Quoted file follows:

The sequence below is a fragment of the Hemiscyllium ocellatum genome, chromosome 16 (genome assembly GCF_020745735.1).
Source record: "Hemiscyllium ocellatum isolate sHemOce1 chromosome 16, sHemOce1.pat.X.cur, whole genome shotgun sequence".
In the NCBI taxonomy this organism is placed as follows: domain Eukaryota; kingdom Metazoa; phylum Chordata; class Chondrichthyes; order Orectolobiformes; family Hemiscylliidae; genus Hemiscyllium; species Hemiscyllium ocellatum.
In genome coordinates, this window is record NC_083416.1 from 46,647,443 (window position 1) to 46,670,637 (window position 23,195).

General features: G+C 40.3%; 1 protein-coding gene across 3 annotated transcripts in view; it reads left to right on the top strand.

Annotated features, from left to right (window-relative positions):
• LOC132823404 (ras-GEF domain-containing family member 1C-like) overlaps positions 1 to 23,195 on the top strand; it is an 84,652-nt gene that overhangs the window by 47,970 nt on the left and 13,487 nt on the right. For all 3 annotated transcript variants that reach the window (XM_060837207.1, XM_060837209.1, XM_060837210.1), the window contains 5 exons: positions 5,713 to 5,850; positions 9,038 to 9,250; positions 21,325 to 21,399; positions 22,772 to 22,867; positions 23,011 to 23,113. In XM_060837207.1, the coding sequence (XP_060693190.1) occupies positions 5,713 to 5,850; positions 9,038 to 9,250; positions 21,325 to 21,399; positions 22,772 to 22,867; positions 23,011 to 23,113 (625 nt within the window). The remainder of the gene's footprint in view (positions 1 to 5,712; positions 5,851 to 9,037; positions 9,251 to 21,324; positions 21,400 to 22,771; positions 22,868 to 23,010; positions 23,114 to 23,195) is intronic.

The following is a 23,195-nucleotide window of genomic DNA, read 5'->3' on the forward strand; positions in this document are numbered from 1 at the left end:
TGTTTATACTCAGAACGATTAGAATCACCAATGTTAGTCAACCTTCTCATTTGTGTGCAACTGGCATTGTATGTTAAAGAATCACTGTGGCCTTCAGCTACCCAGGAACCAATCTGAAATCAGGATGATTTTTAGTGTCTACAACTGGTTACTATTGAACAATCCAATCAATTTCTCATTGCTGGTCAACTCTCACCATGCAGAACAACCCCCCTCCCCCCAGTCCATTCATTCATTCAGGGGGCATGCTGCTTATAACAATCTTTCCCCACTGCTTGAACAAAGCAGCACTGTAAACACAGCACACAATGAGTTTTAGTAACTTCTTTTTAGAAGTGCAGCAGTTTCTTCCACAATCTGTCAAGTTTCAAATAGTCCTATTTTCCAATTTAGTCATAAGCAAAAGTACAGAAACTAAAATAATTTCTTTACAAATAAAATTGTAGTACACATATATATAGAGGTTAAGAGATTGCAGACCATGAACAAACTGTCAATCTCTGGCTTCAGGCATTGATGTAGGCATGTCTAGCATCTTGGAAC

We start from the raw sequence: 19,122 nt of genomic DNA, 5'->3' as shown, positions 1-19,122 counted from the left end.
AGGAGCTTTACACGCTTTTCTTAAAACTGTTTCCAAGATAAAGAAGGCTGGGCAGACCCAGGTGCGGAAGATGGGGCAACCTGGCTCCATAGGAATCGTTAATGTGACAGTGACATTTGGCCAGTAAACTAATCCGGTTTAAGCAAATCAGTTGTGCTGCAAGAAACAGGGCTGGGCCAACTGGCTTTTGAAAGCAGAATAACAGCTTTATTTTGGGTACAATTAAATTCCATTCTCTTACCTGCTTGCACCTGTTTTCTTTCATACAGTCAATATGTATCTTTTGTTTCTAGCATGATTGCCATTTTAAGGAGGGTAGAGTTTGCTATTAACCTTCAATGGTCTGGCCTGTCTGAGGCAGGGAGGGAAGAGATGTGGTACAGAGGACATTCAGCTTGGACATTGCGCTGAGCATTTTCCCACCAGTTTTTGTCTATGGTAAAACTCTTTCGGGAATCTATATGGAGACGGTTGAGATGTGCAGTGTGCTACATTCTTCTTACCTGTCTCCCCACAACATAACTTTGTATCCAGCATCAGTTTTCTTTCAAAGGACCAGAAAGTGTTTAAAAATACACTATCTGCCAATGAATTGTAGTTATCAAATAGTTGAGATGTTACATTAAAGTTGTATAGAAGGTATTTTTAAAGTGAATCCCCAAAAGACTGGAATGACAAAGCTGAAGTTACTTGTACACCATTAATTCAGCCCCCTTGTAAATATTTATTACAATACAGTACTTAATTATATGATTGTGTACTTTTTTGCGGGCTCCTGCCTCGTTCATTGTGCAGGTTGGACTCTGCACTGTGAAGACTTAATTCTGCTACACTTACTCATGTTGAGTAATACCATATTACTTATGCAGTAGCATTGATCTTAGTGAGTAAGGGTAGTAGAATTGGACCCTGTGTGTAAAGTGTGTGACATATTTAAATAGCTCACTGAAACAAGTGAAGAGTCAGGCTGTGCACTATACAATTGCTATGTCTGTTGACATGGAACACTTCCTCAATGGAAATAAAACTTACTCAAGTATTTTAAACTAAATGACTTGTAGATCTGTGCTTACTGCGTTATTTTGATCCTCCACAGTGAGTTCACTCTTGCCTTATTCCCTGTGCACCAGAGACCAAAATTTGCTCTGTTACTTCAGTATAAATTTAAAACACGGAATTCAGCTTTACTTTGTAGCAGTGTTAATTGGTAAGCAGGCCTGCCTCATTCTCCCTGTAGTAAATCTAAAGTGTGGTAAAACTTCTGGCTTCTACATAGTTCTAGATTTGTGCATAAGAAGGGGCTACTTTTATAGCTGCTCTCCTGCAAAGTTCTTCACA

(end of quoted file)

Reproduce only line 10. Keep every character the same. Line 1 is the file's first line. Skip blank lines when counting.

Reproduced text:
We start from the raw sequence: 19,122 nt of genomic DNA, 5'->3' as shown, positions 1-19,122 counted from the left end.